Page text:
Nature vs. Nurture

Biology class yesterday and today was about genetics, genetic disorders, and Why Genes Aren't Our Destiny. The article they read, from a January 2010 Times magazine, explored the field of epigenics and presented how the choices a person makes in lifestyle can influence how genes are expressed, both in the person making the choice and in their offspring.  Even though the text was a bit dense for my freshmen students, they were great about reading it and highlighting information that supported the premise (title) of the article, words that they didn't know, and ideas they found intriguing or confusing. Conversations varied quite a bit between classes depending on their make-up and abilities. Some focussd on the health aspects of exercise and the food we eat. Others picked up on the historical context of Darwin and Lamarck, and considered the possibilities of future drugs. In all cases I let the students lead the direction of the conversation and the conversations were, in my opinion, valuable to them. They were engaged, thinking, and participating.

Today we followed up with TED Talks videos, or excerpts of them, interspersed with discussion about the key points of the talks. Again, conversations took many directions, and again I let the students lead the direction of the discussion. We had to watch the Dean Ornish twice because he spoke so quickly. One student said "I'd hate to have to do a 500 by 500 punnett square" and there were some titters at some points, but the ensuing discussion was productive. These are the TED videos we watched, the first one in it's entirety and the others I chose excerpts from:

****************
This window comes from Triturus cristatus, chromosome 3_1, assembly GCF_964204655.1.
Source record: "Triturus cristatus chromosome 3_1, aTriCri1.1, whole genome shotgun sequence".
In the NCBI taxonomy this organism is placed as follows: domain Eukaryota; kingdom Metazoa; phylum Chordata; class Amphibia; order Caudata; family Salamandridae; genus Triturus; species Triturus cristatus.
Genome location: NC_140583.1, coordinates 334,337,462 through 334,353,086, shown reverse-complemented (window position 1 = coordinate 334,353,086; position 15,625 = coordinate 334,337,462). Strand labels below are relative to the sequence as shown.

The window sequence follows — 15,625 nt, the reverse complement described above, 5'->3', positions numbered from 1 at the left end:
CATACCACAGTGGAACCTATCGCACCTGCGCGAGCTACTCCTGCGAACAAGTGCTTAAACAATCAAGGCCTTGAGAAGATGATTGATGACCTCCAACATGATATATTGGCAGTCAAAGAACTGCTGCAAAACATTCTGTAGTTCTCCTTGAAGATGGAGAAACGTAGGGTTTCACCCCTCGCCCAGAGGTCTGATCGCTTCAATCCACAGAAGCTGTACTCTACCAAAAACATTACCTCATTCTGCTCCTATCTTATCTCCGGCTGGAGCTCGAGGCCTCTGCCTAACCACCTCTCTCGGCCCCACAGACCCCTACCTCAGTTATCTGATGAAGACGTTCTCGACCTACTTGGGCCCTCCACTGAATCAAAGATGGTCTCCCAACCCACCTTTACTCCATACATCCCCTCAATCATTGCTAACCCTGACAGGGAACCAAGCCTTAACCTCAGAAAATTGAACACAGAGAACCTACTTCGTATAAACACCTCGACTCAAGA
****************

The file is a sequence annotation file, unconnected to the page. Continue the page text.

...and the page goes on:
I felt a bit preachy, and wondered about imparting my values on the students when I trashed the big agribusiness and the overuse of pesticides, herbicides, and hormones on the food that we eat. Then a colleague pointed out that as teachers we do this every, we model for learners how to think, how to evaluate, how to approach a problem, and how to take keen note of what lies in the world around them. This is our job as teachers. Hopefully we present information that is balanced and well-supported, and allow disagreements to occur. Itis part of the education of us all.

My hope is that they are haunted by these ideas and explore them more, make even small changes in their diet and exercise habits. At the end of one class a student came to me and asked where you get organic beef because he had not seen any at the market his family used; I was able to tell him about a local farm that raised and sold their own beef.

One step at a time. Pitch, power, trim, patience.
I can't wait to share an article from Popular Science (November 2009) called "Toxic Avengers".

1 comment:

Alexandra Emmett said...

This is incredible and truly inspiring. Thank you.